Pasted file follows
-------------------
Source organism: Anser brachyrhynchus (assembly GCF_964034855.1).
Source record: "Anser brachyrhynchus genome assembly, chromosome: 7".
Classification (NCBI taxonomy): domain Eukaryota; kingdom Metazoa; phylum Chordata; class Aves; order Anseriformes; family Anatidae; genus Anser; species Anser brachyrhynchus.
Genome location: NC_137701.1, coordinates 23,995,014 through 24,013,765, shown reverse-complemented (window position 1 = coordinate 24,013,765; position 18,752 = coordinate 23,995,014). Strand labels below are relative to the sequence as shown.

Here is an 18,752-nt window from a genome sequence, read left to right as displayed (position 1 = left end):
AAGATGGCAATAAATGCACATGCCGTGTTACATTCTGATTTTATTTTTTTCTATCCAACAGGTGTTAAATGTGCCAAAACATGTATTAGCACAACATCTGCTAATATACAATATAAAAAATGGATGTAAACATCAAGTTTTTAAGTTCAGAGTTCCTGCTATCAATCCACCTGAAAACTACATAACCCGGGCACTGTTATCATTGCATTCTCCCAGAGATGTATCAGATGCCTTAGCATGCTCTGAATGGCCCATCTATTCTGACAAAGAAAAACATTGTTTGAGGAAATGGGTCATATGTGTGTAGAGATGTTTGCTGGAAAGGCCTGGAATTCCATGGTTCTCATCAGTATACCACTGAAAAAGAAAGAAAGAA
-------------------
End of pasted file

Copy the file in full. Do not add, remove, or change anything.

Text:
Source organism: Anser brachyrhynchus (assembly GCF_964034855.1).
Source record: "Anser brachyrhynchus genome assembly, chromosome: 7".
Classification (NCBI taxonomy): domain Eukaryota; kingdom Metazoa; phylum Chordata; class Aves; order Anseriformes; family Anatidae; genus Anser; species Anser brachyrhynchus.
Genome location: NC_137701.1, coordinates 23,995,014 through 24,013,765, shown reverse-complemented (window position 1 = coordinate 24,013,765; position 18,752 = coordinate 23,995,014). Strand labels below are relative to the sequence as shown.

Here is an 18,752-nt window from a genome sequence, read left to right as displayed (position 1 = left end):
AAGATGGCAATAAATGCACATGCCGTGTTACATTCTGATTTTATTTTTTTCTATCCAACAGGTGTTAAATGTGCCAAAACATGTATTAGCACAACATCTGCTAATATACAATATAAAAAATGGATGTAAACATCAAGTTTTTAAGTTCAGAGTTCCTGCTATCAATCCACCTGAAAACTACATAACCCGGGCACTGTTATCATTGCATTCTCCCAGAGATGTATCAGATGCCTTAGCATGCTCTGAATGGCCCATCTATTCTGACAAAGAAAAACATTGTTTGAGGAAATGGGTCATATGTGTGTAGAGATGTTTGCTGGAAAGGCCTGGAATTCCATGGTTCTCATCAGTATACCACTGAAAAAGAAAGAAAGAA